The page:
*
    I do not think China denies what happened in the Great Famine. It’s actually common knowledge. I heard stories from my teachers in school back in China. And the reformers in CCP criticized mistakes made in the past by foolishness of hardline CCP cadres.

    But you have to put that famine in historical perspective, China had 3 Great Famines from 1900 to 1949, each of them devastated the population with millions of lives lost.

    Historians, including Western Historians, have been able to gather government reports for the Famine of 1959, (not censored), and attributed the causes. (Read – J.A.G Roberts’ Concise History of China)

    So, I do not think China denies the deaths of the Famines of 1959. But come on, given the poverty of China in 1950′s, the poor transportation infrastructure, and backward agriculture technology, was it really that much a surprise??

    *
    “Handled once and for all”. I didn’t say I’m surprised at the existence of NED or CIA. I merely said it’s unrealistic that they would ever admit that China “handled TAM once and for all”.

    You might as well ask NED and CIA to quit their jobs.

    *
    “Compassionate Confucianism”. It was the Han Dynasty Emperors who first adopted the “compassionate Confucianism” to lessen the harsh effects of strict Legalism.

    *
    “stability”.

    Even when China were in Civil Wars, there were often pockets of stability and peace.

    *
    “stereotypes”.

    Beijing people are very direct, but honesty depends. My only trip to Beijing started with a Beijing Taxi driver taking me on a LONG detour around the city for 45 minutes (instead of the direct 20 minute route), and then charging me for the 45 minutes.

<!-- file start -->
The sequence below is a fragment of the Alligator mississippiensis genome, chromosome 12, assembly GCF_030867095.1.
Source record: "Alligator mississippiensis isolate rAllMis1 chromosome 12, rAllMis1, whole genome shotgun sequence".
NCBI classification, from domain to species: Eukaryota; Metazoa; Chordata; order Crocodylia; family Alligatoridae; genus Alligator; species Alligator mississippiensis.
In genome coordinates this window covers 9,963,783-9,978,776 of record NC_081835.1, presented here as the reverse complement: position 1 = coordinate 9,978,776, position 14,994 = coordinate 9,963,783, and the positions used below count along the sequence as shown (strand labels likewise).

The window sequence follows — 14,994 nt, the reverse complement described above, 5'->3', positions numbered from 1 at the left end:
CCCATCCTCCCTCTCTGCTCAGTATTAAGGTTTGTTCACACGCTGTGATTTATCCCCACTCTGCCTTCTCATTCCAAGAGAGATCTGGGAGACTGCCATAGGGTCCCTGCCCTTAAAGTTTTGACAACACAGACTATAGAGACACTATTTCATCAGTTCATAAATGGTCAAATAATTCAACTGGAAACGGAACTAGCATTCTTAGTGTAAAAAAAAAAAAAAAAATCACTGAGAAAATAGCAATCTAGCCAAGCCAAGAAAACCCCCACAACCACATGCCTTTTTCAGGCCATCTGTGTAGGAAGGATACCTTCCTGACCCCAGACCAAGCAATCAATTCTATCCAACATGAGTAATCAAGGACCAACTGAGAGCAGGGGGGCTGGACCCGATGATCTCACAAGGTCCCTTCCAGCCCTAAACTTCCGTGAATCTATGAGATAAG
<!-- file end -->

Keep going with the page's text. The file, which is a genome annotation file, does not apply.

Shanghai people are what we called “Little Citizens”. Meaning, we don’t care much for politics, only practical businesses that would benefit the individuals and his families. But that doesn’t mean that we are not patriotic. Just we are less impulsive, more reserved, more thoughtful of situations.

    Some of these are “stereotypes”, and not necessarily true for individuals.

    But if one see what happened on 6/4 to Beijing and Shanghai, you can see a clear difference. Shanghai mayor was far more practical and nuanced in his speech than Li Peng. And Shanghai People were less inclined to make protests (generally).

    Each region has its own unique social/cultural atmosphere. That is perhaps the basis of the “stereotypes”, but I would call them “stereotypes of the cities”, not of the people.

    *

  161. raventhorn4000 Says:

    SKC,

    1 more point,

    It’s not an “escalation”, when the PLA was already sent in once on May 20th, and they were sent in a 2nd time later.

    It’s merely “trying the same method again”.

  162. Steve Says:

    @ R4K #160: “Xenophobic” is a pretty strong word, since it implies fear or hatred. I don’t think that’s necessarily true of Japan or Korea. I think its more of a “superiority” feeling and feelings of racial purity. I find the whole “racial purity” thing especially strange in Korea, which has been invaded countless times through her history and I’d guess very few there are “pure blood” Koreans, whatever that means.

    Now to be honest, I’ve also encountered the “pure blood” thing in the Chinese community here in the USA. Many Chinese American mothers we know want their kids to marry other Chinese Americans so their grandchildren will be pure Chinese. The funny thing about it is that many of these women are divorced from their Chinese American husband and later remarried white Americans. Talk about hypocrisy! :)

    Immigration into Japan is really tough. My best friend is from Hiroshima and when she returned to Japan after university, she was careful not to let people know she had lived in the USA for six years because at that time (late ’70s) they would have felt she was “contaminated” and not pure Japanese. These days, she doesn’t care and the attitude has changed, but it’s still difficult to be foreign and live there. I didn’t have any problem in China but I also lived in Shanghai, which is a really international city.